“Previous administrations, Republican and Democrat, very sharply resisted” the Middle East foreign policy outlook of America’s new president, Donald Trump. So argued George Washington University Middle East studies professor Nathan Brown during the February 7 presentation “Trump’s Foreign Policy Positions on Palestine and the Middle East” at Washington, DC’s anti-Israel Jerusalem Fund. The hackneyed views of the panelists and, presumably, the largely leftist audience of about fifty, including two women in Code Pink attire and “pussy hats,” strengthened the case for Trump’s anti-establishment approach.
Brown skeptically referenced Trump’s “conviction that the United States is in a civilizational battle.” Trump considers the “necessity to eliminate radical Islamic terrorism” a “very, very core theme,” thereby raising a “suspicion on some people’s parts that ‘radical Islamic terrorism’ is really a synonym for Islam.” As an example, Brown cited Trump’s references to global Muslim support for executing apostates, a factual observation of Islam’s political pathologies.
Brown condemned the “extremely pugnacious tone” of Trump and his administration, particularly forthcoming ambassador to Israel David Friedman, to whom he attributed “very, very strong, even deeply offensive statements about people who disagree with him.” He fretted—seemingly without irony—that “it is difficult to think analytically when you have so many verbal fireworks and, sort of, bombs being set off.” Brown ignored whether an unorthodox approach might improve upon the recurring failures of the Middle East foreign policy establishment.
The never-ending Arab-Israeli conflict exemplifies this uncritical acceptance of the status quo. Brown noted the past decade’s “ineffectual flailing in the context of a peace process that was created in the 1980s and 1990s.” He maintained that the Oslo Accords peace process had “viability in that time,” but “died in the mid-2000s, around the time of the Palestinian elections of 2006,” which ultimately brought Hamas to power in the Gaza Strip. The conflict in recent years has “metastasized” into a “generational struggle between two societies,” he maintained, disregarding the Islamic supremacism underling Palestinian rejection of Israel. At least now, Brown rightfully recognizes that the conflict is “not one in which some sort of concerted diplomatic push” will succeed.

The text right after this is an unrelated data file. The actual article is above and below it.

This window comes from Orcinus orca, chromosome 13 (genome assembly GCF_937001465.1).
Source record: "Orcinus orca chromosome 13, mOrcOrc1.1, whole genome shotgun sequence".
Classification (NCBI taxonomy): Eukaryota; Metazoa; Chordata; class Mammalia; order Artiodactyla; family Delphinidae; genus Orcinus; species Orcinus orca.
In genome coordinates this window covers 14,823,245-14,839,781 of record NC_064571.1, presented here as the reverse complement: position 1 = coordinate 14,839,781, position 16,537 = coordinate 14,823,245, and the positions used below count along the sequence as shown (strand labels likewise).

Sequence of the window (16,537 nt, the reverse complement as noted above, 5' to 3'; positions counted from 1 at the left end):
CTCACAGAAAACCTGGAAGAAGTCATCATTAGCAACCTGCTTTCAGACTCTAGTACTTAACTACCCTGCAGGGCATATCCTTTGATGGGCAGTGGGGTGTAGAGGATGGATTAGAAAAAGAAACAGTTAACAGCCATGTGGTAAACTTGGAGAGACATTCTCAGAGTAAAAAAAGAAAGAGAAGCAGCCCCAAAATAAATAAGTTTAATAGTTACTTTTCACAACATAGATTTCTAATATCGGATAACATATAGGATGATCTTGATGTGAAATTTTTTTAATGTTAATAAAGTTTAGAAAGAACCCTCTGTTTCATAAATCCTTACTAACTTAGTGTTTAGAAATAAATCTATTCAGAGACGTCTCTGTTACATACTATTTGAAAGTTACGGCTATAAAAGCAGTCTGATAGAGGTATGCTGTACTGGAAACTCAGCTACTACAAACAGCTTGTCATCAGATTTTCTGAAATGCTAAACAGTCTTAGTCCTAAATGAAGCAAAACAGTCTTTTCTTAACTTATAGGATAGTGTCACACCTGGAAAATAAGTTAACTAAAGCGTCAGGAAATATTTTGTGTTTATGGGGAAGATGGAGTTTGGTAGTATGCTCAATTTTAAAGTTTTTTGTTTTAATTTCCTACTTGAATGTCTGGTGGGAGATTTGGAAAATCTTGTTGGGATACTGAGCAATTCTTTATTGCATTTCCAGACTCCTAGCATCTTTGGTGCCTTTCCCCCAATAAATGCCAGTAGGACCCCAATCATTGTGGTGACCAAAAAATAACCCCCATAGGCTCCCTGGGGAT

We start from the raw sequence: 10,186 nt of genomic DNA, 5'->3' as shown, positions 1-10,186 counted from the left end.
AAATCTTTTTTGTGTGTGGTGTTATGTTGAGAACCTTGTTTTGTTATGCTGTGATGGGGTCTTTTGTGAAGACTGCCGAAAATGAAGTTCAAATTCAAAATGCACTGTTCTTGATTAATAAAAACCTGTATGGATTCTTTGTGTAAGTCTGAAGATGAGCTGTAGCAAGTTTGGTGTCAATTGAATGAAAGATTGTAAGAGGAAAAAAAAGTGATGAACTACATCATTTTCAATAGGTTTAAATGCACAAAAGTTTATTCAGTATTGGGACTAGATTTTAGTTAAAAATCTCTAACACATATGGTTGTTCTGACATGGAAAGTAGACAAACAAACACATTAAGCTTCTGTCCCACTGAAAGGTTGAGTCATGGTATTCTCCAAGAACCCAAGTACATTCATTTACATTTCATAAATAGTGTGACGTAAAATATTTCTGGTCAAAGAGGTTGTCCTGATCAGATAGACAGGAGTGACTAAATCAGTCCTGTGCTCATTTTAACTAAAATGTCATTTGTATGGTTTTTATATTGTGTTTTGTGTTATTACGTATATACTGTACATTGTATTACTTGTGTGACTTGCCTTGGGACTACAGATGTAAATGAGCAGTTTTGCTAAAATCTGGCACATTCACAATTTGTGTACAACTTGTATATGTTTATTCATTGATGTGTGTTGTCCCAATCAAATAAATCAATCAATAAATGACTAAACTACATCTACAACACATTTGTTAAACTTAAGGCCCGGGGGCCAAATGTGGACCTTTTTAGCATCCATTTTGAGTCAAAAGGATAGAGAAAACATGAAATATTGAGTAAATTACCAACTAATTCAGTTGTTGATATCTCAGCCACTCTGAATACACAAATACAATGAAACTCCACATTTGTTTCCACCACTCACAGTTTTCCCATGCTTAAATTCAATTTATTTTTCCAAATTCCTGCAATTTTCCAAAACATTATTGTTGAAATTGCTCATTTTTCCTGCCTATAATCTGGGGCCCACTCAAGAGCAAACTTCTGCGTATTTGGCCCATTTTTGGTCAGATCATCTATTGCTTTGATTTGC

Although wrong to demand that both sides undertake reforms in equal measure, Brown grasped the truth that there should be a
focus on developments within these societies, ways in which a younger generation of Palestinian political activists are just fundamentally different and check out of the questions and the structures that are answerable to the past, one in which the Israeli political spectrum is shifted in some important ways. . . . It makes sense to take a much longer perspective and not worry about what the administration said last week.
University of Maryland professor and longtime Middle East pollster Shibley Telhami, meanwhile, clung to tired, failed Middle East foreign policy concepts, including the traditional two-state solution. He was distraught at the thought of Trump initiating a “shift in paradigm” whereby policymakers could entertain ideas such as “it’s not an occupation in the West Bank; we shouldn’t support a Palestinian state; support annexation of blocs of settlements.” Reiterating the myth that Israeli settlements are key to peace, he wondered “how much damage will take place” under Trump and whether the U.S. will “be permissive of massive change on the ground” in the disputed territories from the 1967 war.
Telhami condemned Israeli “occupation” of the ancestral Jewish heartland in Judea and Samaria and rejected out of hand any connection between Islam and violence. “When someone says it is not occupation, who is going to spearhead the fight that it is occupation? When you say Islam is terrorism, who is going to spearhead the fight” against this claim, he asked.
Telhami drew hope from polling data suggesting that the Palestinians’ supposed “demand for justice actually is resonating more to America than in the past.” Similarly, he lauded the disgraceful United Nations Security Council Resolution 2334, which falsely called Israeli building in the West Bank and even East Jerusalem illegal, for restating “that every single inch of the territories were to be considered occupied territory.” For Telhami, it demonstrated an “international public opinion that is still very strongly on the side of fairness,” a “fairness” that apparently includes labeling Judaism’s holiest site, the Wailing Wall, “occupied.”
The panelists may have legitimate concerns about the Trump Administration’s impetuosity, but possibilities for change are preferable to the dead end policies they proffered. The dangers of Islamic supremacism deserve fresh scrutiny after years of policymakers’ politically-correct willful blindness. Likewise, rather than rote sloganeering about “land for peace,” Israel deserves the chance to apply the pressures necessary to defeat an enemy that has consistently opposed its existence. Trump will receive plenty of advice, but he would do well to avoid such Middle East studies establishment figures such as Brown and Telhami.
Andrew E. Harrod is a freelance researcher and writer who holds a Ph.D. from the Fletcher School of Law and Diplomacy and a J.D. from George Washington University Law School. He is a fellow with the Lawfare Project. Follow him on Twitter at @AEHarrod. This essay was sponsored by Campus Watch, a project of the Middle East Forum.